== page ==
<img src="http://www.columbusunderground.com/archives/gaygrant2.jpg">

 

<img src="http://www.columbusunderground.com/archives/gaygrant3.jpg">

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Yes!  More apartments!


"You don't just walk into a bar and mix it up by calling a girl fat" - buildingcincinnati speaking about new forumers

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Great news!  Thanks for posting this Walker. 

 

I love the design of this 7-story building.  The only nit I would pick is that it's being built at the southeast corner of Grant and Gay, which is currently occupied by a 3-story building.  It's still an improvement because it would be a taller building occupying a larger footprint than the existing building.  But it's still unfortunate that one of two parking lots at the other Grant & Gay corners couldn't have been the project site.  Heck, even the dumpy one-story building at the northwest corner would have been a better project site. 

 

That being said, I wouldn't turn this apartment building down. :wink:

 

GOOGLE MAP OF GRANT & GAY

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This is just more evidence of the perception that downtown living is always expensive. I paid $375 a month w/ utilities for a downtown efficiency when I lived there. Now that's cheap.

 

It is a shame they're tearing down vs. revitalizing. CCAD has other lots to choose from and I agree that the NW site, whose building has been sitting vacant, not occupied, is the one to build on.

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This is just more evidence of the perception that downtown living is always expensive. I paid $375 a month w/ utilities for a downtown efficiency when I lived there. Now that's cheap.

Columbusite, if I land a job in C-bus I want you to be my personal realtor!

 

Unfortunately, there's not an unlimited supply of $375 efficiencies Downtown. I'm glad that Columbusite found one, but my bro-in-law has been looking for a cheap apartment Downtown for a few months now and every building he's looked at has no open units. They seem to be fairly hard to come by, which is why this more expensive apartment will do quite well. Demand greatly outpaces supply when it comes to Downtown rentals, especially ones oriented to a transient student population of around 30,000. I have no doubt that this building will fill up quickly, no matter what the prices are.

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More about the seven-story Gay and Grant apartment building from Business First.

 

Daimler aiming downtown rentals at students

Business First of Columbus - by Matt Burns

Wednesday, February 3, 2010, 4:16pm

 

Columbus developer Daimler Group Inc. is joining the fray of downtown housing geared at the 31,000 students attending school in the center city.  Mayor Michael Coleman at a Wednesday panel discussion on downtown development unveiled details of a new 68-unit Daimler project at the southeast corner of Gay Street and Grant Avenue that is set for completion in August 2011.

 

Daimler Vice President Bob White Jr. told Columbus Business First Wednesday that the seven-story, 65,000-square-foot building will cost about $7.5 million.  The 68 units will have 136 beds, with monthly rent ranging from $760 for a single to $1,740 for a triple.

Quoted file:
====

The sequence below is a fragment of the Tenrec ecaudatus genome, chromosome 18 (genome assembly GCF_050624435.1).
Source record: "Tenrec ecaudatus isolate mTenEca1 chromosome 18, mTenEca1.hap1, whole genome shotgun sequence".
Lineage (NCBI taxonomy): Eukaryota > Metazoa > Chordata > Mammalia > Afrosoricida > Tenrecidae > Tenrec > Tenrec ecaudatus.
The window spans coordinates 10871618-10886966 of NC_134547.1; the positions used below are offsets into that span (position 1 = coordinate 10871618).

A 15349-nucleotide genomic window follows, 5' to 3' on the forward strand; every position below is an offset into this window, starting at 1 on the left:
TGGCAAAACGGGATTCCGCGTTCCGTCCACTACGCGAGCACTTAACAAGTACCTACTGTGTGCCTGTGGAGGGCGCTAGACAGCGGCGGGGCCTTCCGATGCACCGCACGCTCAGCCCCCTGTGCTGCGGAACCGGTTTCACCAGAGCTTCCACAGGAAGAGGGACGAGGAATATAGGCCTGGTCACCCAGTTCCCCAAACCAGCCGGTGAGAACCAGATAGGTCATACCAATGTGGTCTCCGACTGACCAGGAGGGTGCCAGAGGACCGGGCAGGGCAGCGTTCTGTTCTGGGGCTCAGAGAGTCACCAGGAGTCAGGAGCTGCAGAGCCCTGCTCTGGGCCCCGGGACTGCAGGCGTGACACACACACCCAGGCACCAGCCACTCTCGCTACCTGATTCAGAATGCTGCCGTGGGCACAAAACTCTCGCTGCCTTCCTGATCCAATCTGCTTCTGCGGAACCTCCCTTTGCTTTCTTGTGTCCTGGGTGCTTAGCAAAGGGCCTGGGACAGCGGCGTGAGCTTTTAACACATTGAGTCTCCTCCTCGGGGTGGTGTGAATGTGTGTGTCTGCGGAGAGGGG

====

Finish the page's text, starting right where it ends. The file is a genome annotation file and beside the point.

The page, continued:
Full article at http://columbus.bizjournals.com/columbus/stories/2010/02/01/daily26.html

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Another Gay Street building to be put to use

Wednesday, June 9, 2010 - 2:52 AM

By Marla Matzer Rose, THE COLUMBUS DISPATCH

 

The revitalization of Gay Street continues with the renovation of a vacant building between High and 3rd streets Downtown.  Columbus developer Tom Fortin plans a street-level restaurant topped by two 1,800-square-foot residential lofts at 51-53 E. Gay Street.  Fortin is in the process of buying the building from DeMond Investments, he said.  The DeMonds operated Capital City Photo in the building until several years ago.

 

This is the second recent project for Fortin on Gay Street. He recently helped attract local luxury brownie-maker Sugardaddy's to the former Modern Finance building, now being called the Cube, at High and Gay streets.  Fortin plans to begin renovations on the 51-53 E. Gay Street building this summer, with completion expected by November.

 

Full article: http://www.dispatch.com/live/content/business/stories/2010/06/09/another-gay-street-building-to-be-put-to-use.html?sid=101

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<b>Tom Fortin Talks Shop on Real Estate Development</b>

By Walker | July 14, 2010 1:15pm

 

<img src="http://www.columbusunderground.com/archives/fortin2.jpg">

 

Tom Fortin has over 20 years of experience in the field of Real Estate Development in Central Ohio, with involvement in several high-profile projects including The Battleship Building, Carlyles Watch, The Cube, and G Living. We recently caught up with Tom to discuss his passion for urban redevelopment, and find out more about what he’s currently working on along Gay Street.

 

READ MORE: http://www.columbusunderground.com/tom-fortin-talks-shop-on-real-estate-development

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It's...there, I'll give it that. This concentration of density, thanks in no small part to one mega project next door (Neighborhood Launch) and the new five story dorm building across he street, is what was lacking when all those new build condos were being built as isolated structures all around downtown. Gay St proves that the way to go is working with the best you've got and expanding from there one block at a time.